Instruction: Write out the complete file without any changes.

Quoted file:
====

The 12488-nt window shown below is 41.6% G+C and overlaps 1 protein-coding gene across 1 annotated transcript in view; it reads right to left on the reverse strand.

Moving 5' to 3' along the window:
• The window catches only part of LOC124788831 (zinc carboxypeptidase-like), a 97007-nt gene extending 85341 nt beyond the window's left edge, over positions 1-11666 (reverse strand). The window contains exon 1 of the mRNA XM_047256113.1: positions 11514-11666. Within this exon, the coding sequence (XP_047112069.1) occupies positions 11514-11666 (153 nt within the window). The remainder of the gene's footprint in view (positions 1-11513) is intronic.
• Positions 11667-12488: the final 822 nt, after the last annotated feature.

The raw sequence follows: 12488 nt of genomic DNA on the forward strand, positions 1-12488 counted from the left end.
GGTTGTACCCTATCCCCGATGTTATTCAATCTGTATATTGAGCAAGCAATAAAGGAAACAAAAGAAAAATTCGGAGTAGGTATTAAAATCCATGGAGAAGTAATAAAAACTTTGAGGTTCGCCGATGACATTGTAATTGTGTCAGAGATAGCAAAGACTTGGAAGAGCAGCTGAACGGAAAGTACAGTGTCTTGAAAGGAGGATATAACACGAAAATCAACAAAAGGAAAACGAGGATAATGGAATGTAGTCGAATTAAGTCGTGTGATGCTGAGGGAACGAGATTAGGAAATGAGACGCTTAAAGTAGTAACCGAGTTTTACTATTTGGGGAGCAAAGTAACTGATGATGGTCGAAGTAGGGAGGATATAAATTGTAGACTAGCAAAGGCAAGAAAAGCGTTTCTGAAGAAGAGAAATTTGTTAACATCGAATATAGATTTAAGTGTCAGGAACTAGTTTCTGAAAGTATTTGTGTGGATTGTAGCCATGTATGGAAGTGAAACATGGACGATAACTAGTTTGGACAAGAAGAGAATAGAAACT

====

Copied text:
The 12488-nt window shown below is 41.6% G+C and overlaps 1 protein-coding gene across 1 annotated transcript in view; it reads right to left on the reverse strand.

Moving 5' to 3' along the window:
• The window catches only part of LOC124788831 (zinc carboxypeptidase-like), a 97007-nt gene extending 85341 nt beyond the window's left edge, over positions 1-11666 (reverse strand). The window contains exon 1 of the mRNA XM_047256113.1: positions 11514-11666. Within this exon, the coding sequence (XP_047112069.1) occupies positions 11514-11666 (153 nt within the window). The remainder of the gene's footprint in view (positions 1-11513) is intronic.
• Positions 11667-12488: the final 822 nt, after the last annotated feature.

The raw sequence follows: 12488 nt of genomic DNA on the forward strand, positions 1-12488 counted from the left end.
GGTTGTACCCTATCCCCGATGTTATTCAATCTGTATATTGAGCAAGCAATAAAGGAAACAAAAGAAAAATTCGGAGTAGGTATTAAAATCCATGGAGAAGTAATAAAAACTTTGAGGTTCGCCGATGACATTGTAATTGTGTCAGAGATAGCAAAGACTTGGAAGAGCAGCTGAACGGAAAGTACAGTGTCTTGAAAGGAGGATATAACACGAAAATCAACAAAAGGAAAACGAGGATAATGGAATGTAGTCGAATTAAGTCGTGTGATGCTGAGGGAACGAGATTAGGAAATGAGACGCTTAAAGTAGTAACCGAGTTTTACTATTTGGGGAGCAAAGTAACTGATGATGGTCGAAGTAGGGAGGATATAAATTGTAGACTAGCAAAGGCAAGAAAAGCGTTTCTGAAGAAGAGAAATTTGTTAACATCGAATATAGATTTAAGTGTCAGGAACTAGTTTCTGAAAGTATTTGTGTGGATTGTAGCCATGTATGGAAGTGAAACATGGACGATAACTAGTTTGGACAAGAAGAGAATAGAAACT